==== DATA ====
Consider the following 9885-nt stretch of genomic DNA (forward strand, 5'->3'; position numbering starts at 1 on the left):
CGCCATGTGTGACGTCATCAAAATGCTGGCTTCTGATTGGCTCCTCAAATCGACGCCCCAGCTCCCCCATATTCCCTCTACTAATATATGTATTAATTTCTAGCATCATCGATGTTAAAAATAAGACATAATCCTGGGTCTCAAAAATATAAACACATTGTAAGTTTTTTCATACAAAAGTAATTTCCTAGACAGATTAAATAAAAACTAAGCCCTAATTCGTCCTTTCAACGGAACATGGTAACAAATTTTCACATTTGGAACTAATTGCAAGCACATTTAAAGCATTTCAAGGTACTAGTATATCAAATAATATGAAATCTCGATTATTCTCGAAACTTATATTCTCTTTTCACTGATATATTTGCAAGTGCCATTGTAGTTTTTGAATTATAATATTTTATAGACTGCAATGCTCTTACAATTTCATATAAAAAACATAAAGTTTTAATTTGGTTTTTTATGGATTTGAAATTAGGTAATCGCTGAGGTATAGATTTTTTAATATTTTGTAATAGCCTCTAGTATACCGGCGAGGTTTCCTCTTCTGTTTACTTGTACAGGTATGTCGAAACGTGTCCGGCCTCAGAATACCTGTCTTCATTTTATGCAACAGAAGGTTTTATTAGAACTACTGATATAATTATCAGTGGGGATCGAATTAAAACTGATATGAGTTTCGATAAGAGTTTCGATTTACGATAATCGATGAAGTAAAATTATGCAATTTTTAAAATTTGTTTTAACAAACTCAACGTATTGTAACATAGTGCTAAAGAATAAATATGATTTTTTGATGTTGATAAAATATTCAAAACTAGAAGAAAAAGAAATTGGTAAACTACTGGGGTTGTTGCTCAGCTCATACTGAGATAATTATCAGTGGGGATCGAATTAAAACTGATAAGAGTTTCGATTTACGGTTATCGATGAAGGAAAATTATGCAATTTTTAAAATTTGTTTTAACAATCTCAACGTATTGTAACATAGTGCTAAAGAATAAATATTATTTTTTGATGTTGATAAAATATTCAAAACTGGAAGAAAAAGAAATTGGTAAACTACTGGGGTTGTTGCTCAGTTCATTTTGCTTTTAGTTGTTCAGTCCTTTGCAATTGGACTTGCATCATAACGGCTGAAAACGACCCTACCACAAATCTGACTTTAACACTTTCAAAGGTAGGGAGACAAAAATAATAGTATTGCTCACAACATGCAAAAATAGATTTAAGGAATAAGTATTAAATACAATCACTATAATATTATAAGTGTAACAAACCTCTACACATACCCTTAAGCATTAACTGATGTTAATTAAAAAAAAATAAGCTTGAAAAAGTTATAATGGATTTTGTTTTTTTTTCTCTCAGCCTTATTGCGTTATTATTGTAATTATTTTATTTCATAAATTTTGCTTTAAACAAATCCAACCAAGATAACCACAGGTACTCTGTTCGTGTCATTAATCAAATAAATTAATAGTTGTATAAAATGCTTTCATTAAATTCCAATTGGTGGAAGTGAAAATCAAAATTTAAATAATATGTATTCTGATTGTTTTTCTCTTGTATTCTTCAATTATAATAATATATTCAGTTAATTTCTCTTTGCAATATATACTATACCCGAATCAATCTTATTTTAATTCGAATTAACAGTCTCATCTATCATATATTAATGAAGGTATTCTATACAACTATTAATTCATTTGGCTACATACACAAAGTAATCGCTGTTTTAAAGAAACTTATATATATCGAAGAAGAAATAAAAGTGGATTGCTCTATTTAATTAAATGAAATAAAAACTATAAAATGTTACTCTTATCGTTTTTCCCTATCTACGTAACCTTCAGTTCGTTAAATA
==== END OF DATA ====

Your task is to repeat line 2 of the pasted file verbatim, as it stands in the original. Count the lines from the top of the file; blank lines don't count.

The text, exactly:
CGCCATGTGTGACGTCATCAAAATGCTGGCTTCTGATTGGCTCCTCAAATCGACGCCCCAGCTCCCCCATATTCCCTCTACTAATATATGTATTAATTTCTAGCATCATCGATGTTAAAAATAAGACATAATCCTGGGTCTCAAAAATATAAACACATTGTAAGTTTTTTCATACAAAAGTAATTTCCTAGACAGATTAAATAAAAACTAAGCCCTAATTCGTCCTTTCAACGGAACATGGTAACAAATTTTCACATTTGGAACTAATTGCAAGCACATTTAAAGCATTTCAAGGTACTAGTATATCAAATAATATGAAATCTCGATTATTCTCGAAACTTATATTCTCTTTTCACTGATATATTTGCAAGTGCCATTGTAGTTTTTGAATTATAATATTTTATAGACTGCAATGCTCTTACAATTTCATATAAAAAACATAAAGTTTTAATTTGGTTTTTTATGGATTTGAAATTAGGTAATCGCTGAGGTATAGATTTTTTAATATTTTGTAATAGCCTCTAGTATACCGGCGAGGTTTCCTCTTCTGTTTACTTGTACAGGTATGTCGAAACGTGTCCGGCCTCAGAATACCTGTCTTCATTTTATGCAACAGAAGGTTTTATTAGAACTACTGATATAATTATCAGTGGGGATCGAATTAAAACTGATATGAGTTTCGATAAGAGTTTCGATTTACGATAATCGATGAAGTAAAATTATGCAATTTTTAAAATTTGTTTTAACAAACTCAACGTATTGTAACATAGTGCTAAAGAATAAATATGATTTTTTGATGTTGATAAAATATTCAAAACTAGAAGAAAAAGAAATTGGTAAACTACTGGGGTTGTTGCTCAGCTCATACTGAGATAATTATCAGTGGGGATCGAATTAAAACTGATAAGAGTTTCGATTTACGGTTATCGATGAAGGAAAATTATGCAATTTTTAAAATTTGTTTTAACAATCTCAACGTATTGTAACATAGTGCTAAAGAATAAATATTATTTTTTGATGTTGATAAAATATTCAAAACTGGAAGAAAAAGAAATTGGTAAACTACTGGGGTTGTTGCTCAGTTCATTTTGCTTTTAGTTGTTCAGTCCTTTGCAATTGGACTTGCATCATAACGGCTGAAAACGACCCTACCACAAATCTGACTTTAACACTTTCAAAGGTAGGGAGACAAAAATAATAGTATTGCTCACAACATGCAAAAATAGATTTAAGGAATAAGTATTAAATACAATCACTATAATATTATAAGTGTAACAAACCTCTACACATACCCTTAAGCATTAACTGATGTTAATTAAAAAAAAATAAGCTTGAAAAAGTTATAATGGATTTTGTTTTTTTTTCTCTCAGCCTTATTGCGTTATTATTGTAATTATTTTATTTCATAAATTTTGCTTTAAACAAATCCAACCAAGATAACCACAGGTACTCTGTTCGTGTCATTAATCAAATAAATTAATAGTTGTATAAAATGCTTTCATTAAATTCCAATTGGTGGAAGTGAAAATCAAAATTTAAATAATATGTATTCTGATTGTTTTTCTCTTGTATTCTTCAATTATAATAATATATTCAGTTAATTTCTCTTTGCAATATATACTATACCCGAATCAATCTTATTTTAATTCGAATTAACAGTCTCATCTATCATATATTAATGAAGGTATTCTATACAACTATTAATTCATTTGGCTACATACACAAAGTAATCGCTGTTTTAAAGAAACTTATATATATCGAAGAAGAAATAAAAGTGGATTGCTCTATTTAATTAAATGAAATAAAAACTATAAAATGTTACTCTTATCGTTTTTCCCTATCTACGTAACCTTCAGTTCGTTAAATA